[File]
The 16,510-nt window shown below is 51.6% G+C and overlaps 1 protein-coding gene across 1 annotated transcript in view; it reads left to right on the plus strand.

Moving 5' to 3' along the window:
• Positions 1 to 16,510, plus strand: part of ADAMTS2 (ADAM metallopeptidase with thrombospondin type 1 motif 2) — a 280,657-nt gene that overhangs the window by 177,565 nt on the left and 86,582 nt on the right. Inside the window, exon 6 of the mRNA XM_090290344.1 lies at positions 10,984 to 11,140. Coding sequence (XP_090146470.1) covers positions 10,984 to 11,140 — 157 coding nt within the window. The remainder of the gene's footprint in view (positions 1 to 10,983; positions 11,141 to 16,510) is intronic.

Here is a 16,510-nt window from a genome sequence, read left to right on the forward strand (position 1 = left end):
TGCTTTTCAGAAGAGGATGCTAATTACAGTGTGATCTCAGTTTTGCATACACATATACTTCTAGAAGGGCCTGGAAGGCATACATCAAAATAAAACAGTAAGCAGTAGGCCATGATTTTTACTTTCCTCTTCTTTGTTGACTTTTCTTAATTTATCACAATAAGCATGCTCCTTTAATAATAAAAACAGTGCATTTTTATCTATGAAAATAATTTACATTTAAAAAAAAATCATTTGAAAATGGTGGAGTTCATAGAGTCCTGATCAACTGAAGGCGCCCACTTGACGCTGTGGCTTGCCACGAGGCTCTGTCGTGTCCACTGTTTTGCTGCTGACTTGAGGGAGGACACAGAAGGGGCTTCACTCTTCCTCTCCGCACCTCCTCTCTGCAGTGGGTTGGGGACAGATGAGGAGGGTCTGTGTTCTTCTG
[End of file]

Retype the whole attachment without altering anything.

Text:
The 16,510-nt window shown below is 51.6% G+C and overlaps 1 protein-coding gene across 1 annotated transcript in view; it reads left to right on the plus strand.

Moving 5' to 3' along the window:
• Positions 1 to 16,510, plus strand: part of ADAMTS2 (ADAM metallopeptidase with thrombospondin type 1 motif 2) — a 280,657-nt gene that overhangs the window by 177,565 nt on the left and 86,582 nt on the right. Inside the window, exon 6 of the mRNA XM_090290344.1 lies at positions 10,984 to 11,140. Coding sequence (XP_090146470.1) covers positions 10,984 to 11,140 — 157 coding nt within the window. The remainder of the gene's footprint in view (positions 1 to 10,983; positions 11,141 to 16,510) is intronic.

Here is a 16,510-nt window from a genome sequence, read left to right on the forward strand (position 1 = left end):
TGCTTTTCAGAAGAGGATGCTAATTACAGTGTGATCTCAGTTTTGCATACACATATACTTCTAGAAGGGCCTGGAAGGCATACATCAAAATAAAACAGTAAGCAGTAGGCCATGATTTTTACTTTCCTCTTCTTTGTTGACTTTTCTTAATTTATCACAATAAGCATGCTCCTTTAATAATAAAAACAGTGCATTTTTATCTATGAAAATAATTTACATTTAAAAAAAAATCATTTGAAAATGGTGGAGTTCATAGAGTCCTGATCAACTGAAGGCGCCCACTTGACGCTGTGGCTTGCCACGAGGCTCTGTCGTGTCCACTGTTTTGCTGCTGACTTGAGGGAGGACACAGAAGGGGCTTCACTCTTCCTCTCCGCACCTCCTCTCTGCAGTGGGTTGGGGACAGATGAGGAGGGTCTGTGTTCTTCTG